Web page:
More than 171,000 military retirees and family members booted from Tricare Prime on Oct. 1 when the Defense Department cut coverage areas for its managed health program could get their old health plans back under the compromise 2014 defense bill under consideration in the House and Senate.
The bill contains a “one-time election to continue enrollment in Tricare Prime” for affected beneficiaries — a proposal floated in May by Reps. Mac Thornberry, R-Texas, and John Kline, R-Minn., after constituents in their districts learned they would lose the option to stay in Prime.
The $632.8 billion compromise bill, which still requires approval in the House and Senate before it becomes law, would allow beneficiaries a one-time chance to stay in Prime as long as they continue living in the same ZIP code where they opted into Prime.
The Pentagon reduced the availability of the Tricare Prime managed-care program to locations within 40 miles of an active or former military base on Oct 1, forcing 171,000 retirees and family members to switch to Tricare Standard, a traditional fee-for-service health care program with higher out-of-pocket costs than Prime.
The Pentagon said shrinking Prime will save the government $45 million to $65 million a year, based on estimates that DoD pays an average of $600 more per year to provide Prime to a beneficiary than Standard.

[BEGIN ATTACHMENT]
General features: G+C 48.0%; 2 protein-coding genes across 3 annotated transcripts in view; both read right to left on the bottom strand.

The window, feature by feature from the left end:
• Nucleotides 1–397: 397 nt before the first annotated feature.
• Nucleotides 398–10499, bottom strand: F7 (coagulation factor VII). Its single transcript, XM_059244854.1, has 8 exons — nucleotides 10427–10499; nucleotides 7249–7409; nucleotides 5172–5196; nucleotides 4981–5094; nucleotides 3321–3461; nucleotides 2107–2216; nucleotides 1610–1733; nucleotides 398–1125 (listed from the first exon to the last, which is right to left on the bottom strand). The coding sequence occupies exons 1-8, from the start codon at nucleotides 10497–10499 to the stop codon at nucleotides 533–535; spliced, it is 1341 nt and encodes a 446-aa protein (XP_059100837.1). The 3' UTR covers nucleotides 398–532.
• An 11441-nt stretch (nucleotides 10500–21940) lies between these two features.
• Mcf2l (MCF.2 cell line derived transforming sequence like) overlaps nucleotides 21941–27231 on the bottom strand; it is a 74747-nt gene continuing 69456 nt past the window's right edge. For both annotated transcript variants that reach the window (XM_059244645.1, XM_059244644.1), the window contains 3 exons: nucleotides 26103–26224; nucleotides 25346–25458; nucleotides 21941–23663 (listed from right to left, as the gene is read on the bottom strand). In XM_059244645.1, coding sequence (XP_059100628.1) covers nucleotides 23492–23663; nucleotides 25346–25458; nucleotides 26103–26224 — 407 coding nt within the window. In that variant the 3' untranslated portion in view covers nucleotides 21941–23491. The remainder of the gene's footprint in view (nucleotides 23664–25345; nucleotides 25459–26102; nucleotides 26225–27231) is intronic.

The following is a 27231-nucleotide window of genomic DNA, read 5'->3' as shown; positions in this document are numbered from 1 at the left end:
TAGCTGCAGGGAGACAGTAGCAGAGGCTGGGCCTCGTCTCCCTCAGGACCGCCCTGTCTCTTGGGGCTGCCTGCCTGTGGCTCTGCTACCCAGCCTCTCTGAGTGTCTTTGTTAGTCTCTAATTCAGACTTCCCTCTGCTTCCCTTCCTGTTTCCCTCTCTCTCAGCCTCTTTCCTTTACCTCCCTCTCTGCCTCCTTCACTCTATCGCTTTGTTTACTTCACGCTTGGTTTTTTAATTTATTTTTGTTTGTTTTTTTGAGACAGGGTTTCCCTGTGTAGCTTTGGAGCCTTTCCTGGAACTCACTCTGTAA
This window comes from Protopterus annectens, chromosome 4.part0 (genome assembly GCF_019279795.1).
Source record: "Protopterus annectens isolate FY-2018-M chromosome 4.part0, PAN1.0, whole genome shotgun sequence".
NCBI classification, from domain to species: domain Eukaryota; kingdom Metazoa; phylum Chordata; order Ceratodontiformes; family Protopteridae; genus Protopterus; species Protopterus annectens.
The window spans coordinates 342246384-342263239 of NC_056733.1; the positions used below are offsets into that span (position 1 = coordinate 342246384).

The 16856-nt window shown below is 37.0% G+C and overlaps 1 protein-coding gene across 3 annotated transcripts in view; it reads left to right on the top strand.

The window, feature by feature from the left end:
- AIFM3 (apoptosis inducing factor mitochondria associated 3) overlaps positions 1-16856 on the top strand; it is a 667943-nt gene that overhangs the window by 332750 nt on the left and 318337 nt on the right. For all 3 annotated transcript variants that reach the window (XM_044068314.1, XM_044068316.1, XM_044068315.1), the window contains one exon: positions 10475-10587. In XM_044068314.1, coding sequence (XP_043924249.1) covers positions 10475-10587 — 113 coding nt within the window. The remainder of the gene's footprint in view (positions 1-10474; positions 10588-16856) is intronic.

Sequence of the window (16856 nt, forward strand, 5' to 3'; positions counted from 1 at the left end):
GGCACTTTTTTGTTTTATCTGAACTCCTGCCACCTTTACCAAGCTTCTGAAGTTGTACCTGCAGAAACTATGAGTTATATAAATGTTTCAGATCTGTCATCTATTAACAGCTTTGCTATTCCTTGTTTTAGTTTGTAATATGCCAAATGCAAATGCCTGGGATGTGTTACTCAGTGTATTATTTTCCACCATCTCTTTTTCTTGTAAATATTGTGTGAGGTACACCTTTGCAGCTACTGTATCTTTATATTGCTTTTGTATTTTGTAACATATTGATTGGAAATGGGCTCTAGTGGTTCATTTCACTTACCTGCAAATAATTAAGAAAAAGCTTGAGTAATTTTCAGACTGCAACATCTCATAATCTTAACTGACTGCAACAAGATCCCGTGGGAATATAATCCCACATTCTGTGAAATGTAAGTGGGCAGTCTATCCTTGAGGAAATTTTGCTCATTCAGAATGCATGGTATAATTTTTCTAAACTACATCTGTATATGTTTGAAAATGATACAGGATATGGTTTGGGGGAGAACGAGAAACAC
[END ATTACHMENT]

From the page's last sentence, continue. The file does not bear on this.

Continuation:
But affected beneficiaries felt abandoned by the system, given that the Pentagon began planning in 2007 to reduce its Prime service areas but did not publicize the change.
Media reports in October 2012 alerted both affected beneficiaries and lawmakers to the pending reduction.
In a summary of the compromise bill released Monday, Rep. Buck McKeon, R-Calif., chairman of the House Armed Service Committee, said committee members believe health care for retired service members is “a benefit earned through prior service to our nation.”
“Promises made should be promises kept, and the Pentagon should not break faith with our nation’s heroes,” Kline said earlier this year after proposing the legislation.
The compromise defense bill, which authorizes $32.9 billion for the defense health program, includes no significant increases in health care fees for military retirees and their families.
Lawmakers rejected White House efforts to raise fees markedly for retirees on Tricare Prime and create new fees for working-age retirees on Tricare Standard as well as for Medicare-eligible retirees and their families on Tricare for Life.
According to a House Armed Services Committee release, lawmakers believe that recent reforms, such as allowing Tricare Prime fees and pharmacy costs to be raised yearly in proportion to the annual cost of living increase, place Tricare on a “sustainable path” and new fees are unnecessary.
“The [Defense Department’s] record of incorrectly calculating Tricare costs and their repeated requests to transfer billions in unused funds out of the program to cover other underfunded defense priorities raises questions about repeated claims by the Defense Department that the defense health program is unsustainable,” the release states.
Other provisions in the bill include requirements for:
■The Defense and Veterans Affairs departments to develop and implement policies on treating and helping service members who have sustained severe injuries to their reproductive and urinary tract systems.
■DoD to carry out a pilot program for clinical trials of investigational treatments of brain injury and PTSD at non-military facilities.
■DoD and VA to establish and deploy an integrated electronic health record system by Dec. 31, 2016.